Macomb County Public Works sues wipes manufacturers

Local members of Congress urge discontinuation of false advertising

By: Nick Mordowanec | C&G Newspapers | Published June 18, 2020


MACOMB COUNTY — A Macomb County official and three Michigan-based legislators are calling on other federal lawmakers to pass legislation requiring a change in labeling and marketing of “flushable” wipes.

On May 6, Macomb County Public Works Commissioner Candice Miller filed a lawsuit due to said wipes not being biodegradable and causing significant blockage and expense in municipal and regional sewer systems.

The lawsuit mentions nine defendants, all of which manufacture wipes: Dude Products Inc., Nehemiah Manufacturing Co. LLC, Kimberly-Clark Corp., Procter & Gamble Co., Nice-Pak Products Inc., Professional Disposables International Inc., Rockline Industries Inc., S.C. Johnson & Son Inc., and C.B. Fleet Co. Inc.

The companies produce and sell the majority of the wipes in the United States.

In 2018, Miller’s department removed a 19-ton mass of accumulated grease, fats and oils characterized as a “fatberg.” Last year, the department removed a 1-ton “ragball” composed of thousands of wipes clumped together in a county sewer.

Both incidents combined to cost the department about $100,000 to remove.

During the COVID-19 pandemic, the MCPWO stated it has been removing upwards of 4,000 pounds of wipes from the Clintondale Pump Station in Clinton Township on a weekly basis — an approximately 330% increase compared to daily life pre-pandemic. That station serves parts of four communities.

“Particularly now, the last thing anyone needs is a major sewer backup,” Miller said in early May. “These wipes are truly the scourge of sewer systems. They become almost like a rope, wrapping themselves around pumps and clogging up sewers, causing enormous problems.”

About two weeks after the lawsuit was filed, Miller called on federal lawmakers to pass legislation associated with the wipes. Her office has led a public education campaign, “Wipes Clog Pipes,” to warn people not to flush such wipes down toilets because of the negative effects on sewer systems.

Her office sent letters to U.S. Sens. Debbie Stabenow and Gary Peters, as well as U.S. Reps. Paul Mitchell and Andy Levin, urging them to move forward in Congress.

“These problems are seen across the country, and even in other countries around the world,” Miller, a former U.S. congresswoman, said on May 20.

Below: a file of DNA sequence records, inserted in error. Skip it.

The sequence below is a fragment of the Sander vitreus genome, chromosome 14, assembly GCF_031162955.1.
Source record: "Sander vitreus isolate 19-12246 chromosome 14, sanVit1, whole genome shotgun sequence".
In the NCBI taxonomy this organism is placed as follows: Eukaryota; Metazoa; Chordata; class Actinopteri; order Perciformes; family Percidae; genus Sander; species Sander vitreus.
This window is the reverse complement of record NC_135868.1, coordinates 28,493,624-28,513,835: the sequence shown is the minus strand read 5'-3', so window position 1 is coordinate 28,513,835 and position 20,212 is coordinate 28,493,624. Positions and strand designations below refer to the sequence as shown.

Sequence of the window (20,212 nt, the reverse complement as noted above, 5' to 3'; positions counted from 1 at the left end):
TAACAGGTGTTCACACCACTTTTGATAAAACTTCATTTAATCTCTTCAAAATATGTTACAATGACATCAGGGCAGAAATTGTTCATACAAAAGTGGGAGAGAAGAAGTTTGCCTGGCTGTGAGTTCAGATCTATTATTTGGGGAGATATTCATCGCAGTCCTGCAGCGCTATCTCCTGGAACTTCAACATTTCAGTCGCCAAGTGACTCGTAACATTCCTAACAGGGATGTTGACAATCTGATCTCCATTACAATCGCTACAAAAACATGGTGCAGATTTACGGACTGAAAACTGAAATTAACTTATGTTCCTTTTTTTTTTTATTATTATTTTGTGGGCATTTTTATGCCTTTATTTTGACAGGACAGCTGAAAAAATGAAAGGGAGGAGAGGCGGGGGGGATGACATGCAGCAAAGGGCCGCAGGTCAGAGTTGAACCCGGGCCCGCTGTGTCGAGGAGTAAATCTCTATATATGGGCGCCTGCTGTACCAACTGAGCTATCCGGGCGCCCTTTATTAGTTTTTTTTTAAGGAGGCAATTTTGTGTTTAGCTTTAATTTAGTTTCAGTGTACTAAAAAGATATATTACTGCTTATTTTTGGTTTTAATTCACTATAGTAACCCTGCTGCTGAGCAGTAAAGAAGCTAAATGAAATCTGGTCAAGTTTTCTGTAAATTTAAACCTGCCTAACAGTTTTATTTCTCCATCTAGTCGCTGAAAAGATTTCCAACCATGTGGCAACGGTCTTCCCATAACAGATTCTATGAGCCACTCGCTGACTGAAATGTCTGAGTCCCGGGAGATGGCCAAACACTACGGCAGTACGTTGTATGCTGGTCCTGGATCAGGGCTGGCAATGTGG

On May 29, MCPWO representative Dan Heaton said that Mitchell did not think legislation was “needed,” but he hoped the others were “more receptive” to the idea.

Earlier this month, Stabenow, Peters and Levin sent a letter asking the Federal Trade Commission to exercise its authority to prevent manufacturers from advertising wipes as “flushable” — a term disputed by wastewater officials.

In their letter, the officials referred to a March 2020 Environmental Protection Agency press release urging Americans to not flush wipes due to the potential harm “not just to wastewater infrastructure, but also to human health.”

“Preventable toilet and sewer backups can pose a threat to human health and present an extra challenge to our water utilities and their workforce,” the EPA stated. “Flushing anything other than toilet paper, including disinfecting wipes, can damage internal plumbing, local sewer systems and septic systems. Fixing these backups is costly and takes time and resources away from ensuring that wastewater management systems are otherwise working properly.”

The officials also cited how, on Nov. 20, 2015, the FTC used its authority to discontinue deceptive advertisements related to wipes as it pertained to a consent order with Nice-Pak Products Inc. — one of the manufacturers named in the Macomb County suit.

“We sincerely appreciate Rep. Levin’s commitment to our environment, which shows that protecting our Great Lakes is a truly bipartisan issue that all Americans should be able to rally behind,” Miller said, referencing Levin due to his representation of Macomb County. “We believe that federal action is the critical piece needed as part of a public campaign to keep wipes out of our sewers and damaging the infrastructure systems that ultimately help protect our local waterways.”

Attorney Joseph Viviano, who is representing Miller and her office in the lawsuit, declined to comment.